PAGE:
“Oh, right.  Didn’t recognize you for a second.  Kate, the hooker.”  He smiled at me in a funny way.  “I’m on-call.  Someone from the prosecutors’ office has to respond to every murder scene to tell the police to be sure and beat the hell out of the suspect so that he confesses, and to make sure that attractive hookers don’t mess with the crime scene.”
            I noticed he had what looked like white toothpaste on his jaw line.  “You’ve got toothpaste on your face, by the way.”  I always pointed things like this out to people.  I figured they would want to know.  He reached up and rubbed his jaw line.
            “Oh, that.  It’s just some night cream.”
            “Night cream?”
            “You know, to prevent wrinkles.”
            I looked at him for a second.  “It is true that men should take better care of their skin,” I said deliberately, my eyes narrowed suspiciously.  There was something bothering me about him.
            I turned to the detective.  “Where’s our guy?”
            “In the squad car.  Want to talk to him?”
            “I guess.  What did he supposedly do?”
            “Raped and stabbed a college student who lived in that apartment.  She called 911, but died before medics could get here.”
            “How did you catch him?”
            “When she called 911, she told the dispatcher that she didn’t know the man, but he had a tattoo on his chest of a snake that started in his groin area and ended at his neck.  On both sides of the snake she described two large blobs of ink.  The suspect was found in the area, covered in blood, with a tattoo matching that description.”
            “And is she …”
            “Dead?  Very.”
            “All right.”  I grabbed José’s arm.  “José, come on.”
            “There’s only room for one of you in the patrol car,” the detective said.  “Since you seem to be the sober one, Ms. Hamilton, I suggest that person be you.”
            I was about to say, “Police do not get to choose which lawyer a suspect consults.”  Then, José giggled again as he tripped over the curb.  Realizing this was not the time to argue, I said, “José, why don’t you go wait in the car?”
            Detective Reynolds walked me to the police car.  Its lights were flashing and I could see the silhouette of a man in the back seat.  I had no idea what I was supposed to do.  I took a deep breath, and got in the car.
            The man was cuffed, both hands and feet, and was still wearing his blood-covered clothes.  He smelled of alcohol, cigarettes, and something sickly sweet.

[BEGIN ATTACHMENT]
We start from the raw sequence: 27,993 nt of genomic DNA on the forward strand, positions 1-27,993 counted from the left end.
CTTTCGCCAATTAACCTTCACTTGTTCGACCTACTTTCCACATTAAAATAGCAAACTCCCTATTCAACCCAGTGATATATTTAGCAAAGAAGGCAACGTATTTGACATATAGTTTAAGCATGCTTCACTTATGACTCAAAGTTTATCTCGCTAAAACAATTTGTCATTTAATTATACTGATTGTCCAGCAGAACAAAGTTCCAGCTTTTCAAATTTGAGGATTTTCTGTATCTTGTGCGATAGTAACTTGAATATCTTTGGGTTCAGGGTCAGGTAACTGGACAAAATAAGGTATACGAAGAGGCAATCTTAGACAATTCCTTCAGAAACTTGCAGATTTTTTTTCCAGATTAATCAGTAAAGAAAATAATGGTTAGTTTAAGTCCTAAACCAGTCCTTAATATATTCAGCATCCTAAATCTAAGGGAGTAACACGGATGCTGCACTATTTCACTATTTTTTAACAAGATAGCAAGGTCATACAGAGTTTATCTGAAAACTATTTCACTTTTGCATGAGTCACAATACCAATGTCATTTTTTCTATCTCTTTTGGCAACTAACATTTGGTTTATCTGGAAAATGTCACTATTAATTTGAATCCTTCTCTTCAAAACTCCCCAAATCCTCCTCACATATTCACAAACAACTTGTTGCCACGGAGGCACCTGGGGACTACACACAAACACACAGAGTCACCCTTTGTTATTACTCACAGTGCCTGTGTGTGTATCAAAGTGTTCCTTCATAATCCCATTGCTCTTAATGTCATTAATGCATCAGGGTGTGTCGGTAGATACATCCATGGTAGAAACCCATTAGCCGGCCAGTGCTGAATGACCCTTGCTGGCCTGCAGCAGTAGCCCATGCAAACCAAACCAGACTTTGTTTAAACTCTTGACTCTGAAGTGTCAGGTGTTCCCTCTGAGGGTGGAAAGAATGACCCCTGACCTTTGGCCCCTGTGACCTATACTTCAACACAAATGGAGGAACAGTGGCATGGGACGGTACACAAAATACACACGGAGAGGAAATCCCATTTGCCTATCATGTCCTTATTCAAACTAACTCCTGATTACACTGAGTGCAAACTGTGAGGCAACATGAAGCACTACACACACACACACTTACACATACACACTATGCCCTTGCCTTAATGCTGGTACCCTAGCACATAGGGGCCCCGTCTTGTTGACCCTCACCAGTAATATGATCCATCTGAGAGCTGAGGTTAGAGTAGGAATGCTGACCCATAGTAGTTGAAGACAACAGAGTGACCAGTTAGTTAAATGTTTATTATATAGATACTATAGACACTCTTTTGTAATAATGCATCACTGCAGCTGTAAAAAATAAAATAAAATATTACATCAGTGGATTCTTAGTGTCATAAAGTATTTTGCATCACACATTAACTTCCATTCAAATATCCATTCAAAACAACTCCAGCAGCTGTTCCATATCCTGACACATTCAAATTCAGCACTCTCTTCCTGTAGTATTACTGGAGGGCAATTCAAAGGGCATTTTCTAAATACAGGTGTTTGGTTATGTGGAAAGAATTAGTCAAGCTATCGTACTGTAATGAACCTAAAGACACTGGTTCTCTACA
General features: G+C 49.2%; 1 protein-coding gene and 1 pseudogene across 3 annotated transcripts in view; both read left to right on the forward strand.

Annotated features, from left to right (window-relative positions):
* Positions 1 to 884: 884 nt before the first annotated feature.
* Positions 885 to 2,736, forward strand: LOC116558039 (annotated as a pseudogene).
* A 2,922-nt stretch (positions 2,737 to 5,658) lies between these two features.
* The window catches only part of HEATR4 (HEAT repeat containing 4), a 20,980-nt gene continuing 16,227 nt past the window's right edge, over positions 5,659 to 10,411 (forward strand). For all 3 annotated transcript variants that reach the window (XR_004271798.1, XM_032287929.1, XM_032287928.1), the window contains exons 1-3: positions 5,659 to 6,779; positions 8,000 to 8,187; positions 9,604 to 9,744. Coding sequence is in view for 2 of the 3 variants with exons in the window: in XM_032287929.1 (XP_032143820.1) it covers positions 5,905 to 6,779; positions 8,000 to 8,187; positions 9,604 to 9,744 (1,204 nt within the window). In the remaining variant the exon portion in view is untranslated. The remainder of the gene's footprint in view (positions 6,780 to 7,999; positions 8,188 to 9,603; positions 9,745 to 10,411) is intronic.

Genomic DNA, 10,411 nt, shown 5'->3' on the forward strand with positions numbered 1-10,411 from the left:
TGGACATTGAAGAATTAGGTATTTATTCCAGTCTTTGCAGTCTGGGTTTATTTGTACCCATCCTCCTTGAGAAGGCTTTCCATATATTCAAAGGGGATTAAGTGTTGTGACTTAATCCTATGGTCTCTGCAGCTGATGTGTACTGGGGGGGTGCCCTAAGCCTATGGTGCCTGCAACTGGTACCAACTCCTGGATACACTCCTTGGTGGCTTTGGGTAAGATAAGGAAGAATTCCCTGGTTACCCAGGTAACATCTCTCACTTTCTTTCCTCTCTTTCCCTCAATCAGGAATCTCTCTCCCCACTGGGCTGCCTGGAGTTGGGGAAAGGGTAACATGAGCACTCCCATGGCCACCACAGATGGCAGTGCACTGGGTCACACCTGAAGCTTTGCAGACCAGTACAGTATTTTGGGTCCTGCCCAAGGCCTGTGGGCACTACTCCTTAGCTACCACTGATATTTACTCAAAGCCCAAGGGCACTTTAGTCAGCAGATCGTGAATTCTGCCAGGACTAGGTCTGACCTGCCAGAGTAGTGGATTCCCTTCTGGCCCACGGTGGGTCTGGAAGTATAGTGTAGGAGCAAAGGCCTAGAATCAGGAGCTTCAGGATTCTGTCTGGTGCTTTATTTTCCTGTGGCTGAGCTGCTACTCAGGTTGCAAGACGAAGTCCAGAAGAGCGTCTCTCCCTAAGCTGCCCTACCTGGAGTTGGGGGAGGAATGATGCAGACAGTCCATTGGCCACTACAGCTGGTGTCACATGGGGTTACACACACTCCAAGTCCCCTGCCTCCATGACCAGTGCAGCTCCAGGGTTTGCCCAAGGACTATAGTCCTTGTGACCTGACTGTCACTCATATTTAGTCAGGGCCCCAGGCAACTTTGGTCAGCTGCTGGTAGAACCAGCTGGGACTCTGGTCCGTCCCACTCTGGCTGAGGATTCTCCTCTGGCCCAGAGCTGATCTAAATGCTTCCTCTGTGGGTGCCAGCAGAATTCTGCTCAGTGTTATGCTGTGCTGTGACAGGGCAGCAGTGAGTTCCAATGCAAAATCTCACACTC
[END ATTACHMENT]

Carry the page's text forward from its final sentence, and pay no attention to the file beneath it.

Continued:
“Hey sister, what are you going down for?”
            “I’m a lawyer.  Sorry about the outfit, but I was at a costume party.”
            The man began laughing maniacally. “Now that is funny.”
            “You asked to talk to a lawyer.  Here I am.  What do you want to talk about?”
            He continued to laugh, slapping his knee.
            I looked through my purse and pulled out my business card.
            He looked at the card, then looked at me, and then looked at it again.  “You sure are different from my last lawyer.”
            “Sir, the most important thing for you to know right now is to keep your mouth shut.  As in, don’t talk to the police. Don’t say a word.  Don’t talk at all.”  I was repetitive, but it was amazing how few suspects could grasp this simple concept.
            “I know my rights.  I want to know why I’m here.”
            “Apparently, you’re a suspect in a rape and murder that happened in these apartments.”
            “What makes them think that I did it?”
            I thought it would be too obvious to point out the blood on his clothing.  “The detective said that the woman called 911 after she was attacked and described her rapist as a man with a tattoo of a snake on his chest with two blobs of ink on either side of the snake.  The detective says that you were found in the area, matching this description.”
            The man suddenly became incensed.  “They have the wrong guy.  I can prove it.  You have to get the detective.  I’m the wrong guy.”
            “Why?” I asked, intrigued.
            “I don’t have a tattoo like that,” he said, lifting his shirt. “Look!”
            I looked at a tattoo of a large snake that started in his groin area and wound its way up his chest.  On one side of the snake was tattooed the words “Mother” and “Sheila,” on the other were the words “White” and “Pride.”
            “Do those look like blobs to you?  They’re words,” he said angrily.  “Is she going to try to claim she can’t read?  She was in college, for God’s sake.  They’ve got the wrong guy.  You’ve got to get me out of here.”
            “I think that tattoo may actually hurt you more that it helps.”
            “What?  What are you, another cop?  I want to talk to the detective.”
            “Look, sir, the worst thing you can do right now is talk to the police.  You need to keep your mouth shut.”
            “Listen here, hooker lawyer lady.  I don’t have to listen to a thing you say.”
            “You’re right,” I said.  “Bye.”  I knocked on the window and Carl opened the door for me.  I walked back to the apartments.  I crossed the crime-scene tape and found Detective Reynolds in the apartment supervising the crime-scene photographer.  Doug stood nearby, watching.
            “He doesn’t want to talk to you or to the police and is formally invoking his right to remain silent,” I said.